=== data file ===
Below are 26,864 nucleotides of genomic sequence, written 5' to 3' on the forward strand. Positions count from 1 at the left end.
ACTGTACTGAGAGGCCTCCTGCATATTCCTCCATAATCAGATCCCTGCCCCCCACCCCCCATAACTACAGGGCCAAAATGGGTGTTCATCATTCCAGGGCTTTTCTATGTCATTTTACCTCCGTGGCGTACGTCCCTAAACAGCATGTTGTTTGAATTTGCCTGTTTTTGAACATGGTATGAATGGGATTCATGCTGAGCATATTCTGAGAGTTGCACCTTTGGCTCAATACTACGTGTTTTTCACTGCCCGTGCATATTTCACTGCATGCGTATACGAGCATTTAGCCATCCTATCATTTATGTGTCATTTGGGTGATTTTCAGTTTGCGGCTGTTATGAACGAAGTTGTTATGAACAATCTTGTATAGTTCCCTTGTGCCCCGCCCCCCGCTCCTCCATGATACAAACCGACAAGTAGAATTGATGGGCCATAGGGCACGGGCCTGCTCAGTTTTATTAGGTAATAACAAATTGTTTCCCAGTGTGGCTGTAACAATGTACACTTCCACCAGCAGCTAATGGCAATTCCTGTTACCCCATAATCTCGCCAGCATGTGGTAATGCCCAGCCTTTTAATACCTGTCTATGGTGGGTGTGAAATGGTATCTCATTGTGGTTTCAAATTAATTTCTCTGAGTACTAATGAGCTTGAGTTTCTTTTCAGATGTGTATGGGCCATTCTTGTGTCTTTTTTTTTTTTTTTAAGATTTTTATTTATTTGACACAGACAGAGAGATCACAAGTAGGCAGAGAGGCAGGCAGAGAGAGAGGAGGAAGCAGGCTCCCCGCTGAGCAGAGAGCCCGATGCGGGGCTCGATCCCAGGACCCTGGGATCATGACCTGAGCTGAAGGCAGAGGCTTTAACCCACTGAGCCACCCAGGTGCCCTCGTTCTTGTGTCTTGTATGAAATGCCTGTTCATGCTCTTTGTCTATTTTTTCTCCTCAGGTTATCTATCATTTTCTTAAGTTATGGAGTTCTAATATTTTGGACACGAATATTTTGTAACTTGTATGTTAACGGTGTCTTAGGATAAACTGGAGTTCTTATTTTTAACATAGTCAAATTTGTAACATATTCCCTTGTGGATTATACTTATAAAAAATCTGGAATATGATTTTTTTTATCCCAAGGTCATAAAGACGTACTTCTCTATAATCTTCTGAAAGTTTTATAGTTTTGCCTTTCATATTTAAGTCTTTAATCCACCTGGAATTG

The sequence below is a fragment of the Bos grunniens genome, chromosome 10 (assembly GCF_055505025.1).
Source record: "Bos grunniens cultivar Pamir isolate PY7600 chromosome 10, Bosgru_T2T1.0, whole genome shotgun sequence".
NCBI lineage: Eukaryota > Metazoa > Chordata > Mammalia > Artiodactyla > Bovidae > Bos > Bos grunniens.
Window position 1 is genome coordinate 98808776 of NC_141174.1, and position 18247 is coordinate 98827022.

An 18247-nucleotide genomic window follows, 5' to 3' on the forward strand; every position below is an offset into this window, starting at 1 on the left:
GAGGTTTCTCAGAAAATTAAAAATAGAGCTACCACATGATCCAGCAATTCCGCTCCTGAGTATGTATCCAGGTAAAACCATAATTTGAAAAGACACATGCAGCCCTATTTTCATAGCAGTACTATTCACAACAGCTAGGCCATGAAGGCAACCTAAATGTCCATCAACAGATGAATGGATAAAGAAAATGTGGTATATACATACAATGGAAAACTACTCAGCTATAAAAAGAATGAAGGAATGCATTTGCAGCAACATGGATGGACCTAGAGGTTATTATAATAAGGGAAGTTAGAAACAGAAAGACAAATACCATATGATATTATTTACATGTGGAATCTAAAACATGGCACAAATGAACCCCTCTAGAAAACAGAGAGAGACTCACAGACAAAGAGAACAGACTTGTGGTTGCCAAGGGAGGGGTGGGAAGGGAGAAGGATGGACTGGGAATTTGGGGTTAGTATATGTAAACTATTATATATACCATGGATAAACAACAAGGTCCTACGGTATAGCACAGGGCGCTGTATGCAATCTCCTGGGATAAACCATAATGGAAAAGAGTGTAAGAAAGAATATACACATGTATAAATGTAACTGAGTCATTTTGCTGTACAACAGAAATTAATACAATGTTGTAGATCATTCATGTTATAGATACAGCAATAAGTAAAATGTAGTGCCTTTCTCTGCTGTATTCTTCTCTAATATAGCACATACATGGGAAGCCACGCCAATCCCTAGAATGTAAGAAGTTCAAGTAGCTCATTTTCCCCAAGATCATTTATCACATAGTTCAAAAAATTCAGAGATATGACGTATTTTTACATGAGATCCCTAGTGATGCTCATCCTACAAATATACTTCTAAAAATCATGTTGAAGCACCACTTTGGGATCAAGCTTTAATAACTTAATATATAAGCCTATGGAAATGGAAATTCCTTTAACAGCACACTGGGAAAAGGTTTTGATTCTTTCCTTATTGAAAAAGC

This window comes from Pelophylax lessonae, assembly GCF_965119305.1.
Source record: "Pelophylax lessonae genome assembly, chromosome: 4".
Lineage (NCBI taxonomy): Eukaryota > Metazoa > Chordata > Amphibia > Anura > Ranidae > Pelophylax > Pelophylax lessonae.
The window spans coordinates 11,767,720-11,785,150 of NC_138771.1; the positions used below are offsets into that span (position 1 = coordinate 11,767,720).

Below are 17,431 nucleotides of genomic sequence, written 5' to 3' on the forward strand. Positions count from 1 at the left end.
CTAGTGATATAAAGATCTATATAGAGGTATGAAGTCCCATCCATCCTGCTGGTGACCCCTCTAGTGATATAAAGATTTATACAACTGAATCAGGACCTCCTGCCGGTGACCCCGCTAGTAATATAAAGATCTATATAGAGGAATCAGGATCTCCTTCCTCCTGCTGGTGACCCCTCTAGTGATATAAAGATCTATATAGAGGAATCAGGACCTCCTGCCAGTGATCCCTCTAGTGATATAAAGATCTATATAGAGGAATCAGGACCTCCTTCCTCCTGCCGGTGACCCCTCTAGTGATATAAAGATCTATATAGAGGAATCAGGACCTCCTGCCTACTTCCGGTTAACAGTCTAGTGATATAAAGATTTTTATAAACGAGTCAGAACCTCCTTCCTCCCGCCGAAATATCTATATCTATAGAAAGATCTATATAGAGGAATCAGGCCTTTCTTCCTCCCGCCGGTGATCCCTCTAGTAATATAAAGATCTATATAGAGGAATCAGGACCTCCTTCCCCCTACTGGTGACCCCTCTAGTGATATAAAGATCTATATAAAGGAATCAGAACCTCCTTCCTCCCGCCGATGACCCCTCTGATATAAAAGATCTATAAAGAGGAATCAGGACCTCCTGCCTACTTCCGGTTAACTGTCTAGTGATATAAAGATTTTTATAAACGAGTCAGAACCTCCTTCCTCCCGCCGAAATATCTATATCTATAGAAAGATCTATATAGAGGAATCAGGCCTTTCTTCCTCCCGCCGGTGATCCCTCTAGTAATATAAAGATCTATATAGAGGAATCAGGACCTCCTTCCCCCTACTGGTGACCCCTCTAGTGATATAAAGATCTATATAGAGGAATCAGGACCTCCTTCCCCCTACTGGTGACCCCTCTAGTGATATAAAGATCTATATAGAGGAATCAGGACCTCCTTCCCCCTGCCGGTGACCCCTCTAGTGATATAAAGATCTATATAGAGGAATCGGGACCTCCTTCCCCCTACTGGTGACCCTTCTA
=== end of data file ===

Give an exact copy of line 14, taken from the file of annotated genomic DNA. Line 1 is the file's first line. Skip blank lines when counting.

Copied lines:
CTAGTGATATAAAGATCTATATAGAGGTATGAAGTCCCATCCATCCTGCTGGTGACCCCTCTAGTGATATAAAGATTTATACAACTGAATCAGGACCTCCTGCCGGTGACCCCGCTAGTAATATAAAGATCTATATAGAGGAATCAGGATCTCCTTCCTCCTGCTGGTGACCCCTCTAGTGATATAAAGATCTATATAGAGGAATCAGGACCTCCTGCCAGTGATCCCTCTAGTGATATAAAGATCTATATAGAGGAATCAGGACCTCCTTCCTCCTGCCGGTGACCCCTCTAGTGATATAAAGATCTATATAGAGGAATCAGGACCTCCTGCCTACTTCCGGTTAACAGTCTAGTGATATAAAGATTTTTATAAACGAGTCAGAACCTCCTTCCTCCCGCCGAAATATCTATATCTATAGAAAGATCTATATAGAGGAATCAGGCCTTTCTTCCTCCCGCCGGTGATCCCTCTAGTAATATAAAGATCTATATAGAGGAATCAGGACCTCCTTCCCCCTACTGGTGACCCCTCTAGTGATATAAAGATCTATATAAAGGAATCAGAACCTCCTTCCTCCCGCCGATGACCCCTCTGATATAAAAGATCTATAAAGAGGAATCAGGACCTCCTGCCTACTTCCGGTTAACTGTCTAGTGATATAAAGATTTTTATAAACGAGTCAGAACCTCCTTCCTCCCGCCGAAATATCTATATCTATAGAAAGATCTATATAGAGGAATCAGGCCTTTCTTCCTCCCGCCGGTGATCCCTCTAGTAATATAAAGATCTATATAGAGGAATCAGGACCTCCTTCCCCCTACTGGTGACCCCTCTAGTGATATAAAGATCTATATAGAGGAATCAGGACCTCCTTCCCCCTACTGGTGACCCCTCTAGTGATATAAAGATCTATATAGAGGAATCAGGACCTCCTTCCCCCTGCCGGTGACCCCTCTAGTGATATAAAGATCTATATAGAGGAATCGGGACCTCCTTCCCCCTACTGGTGACCCTTCTA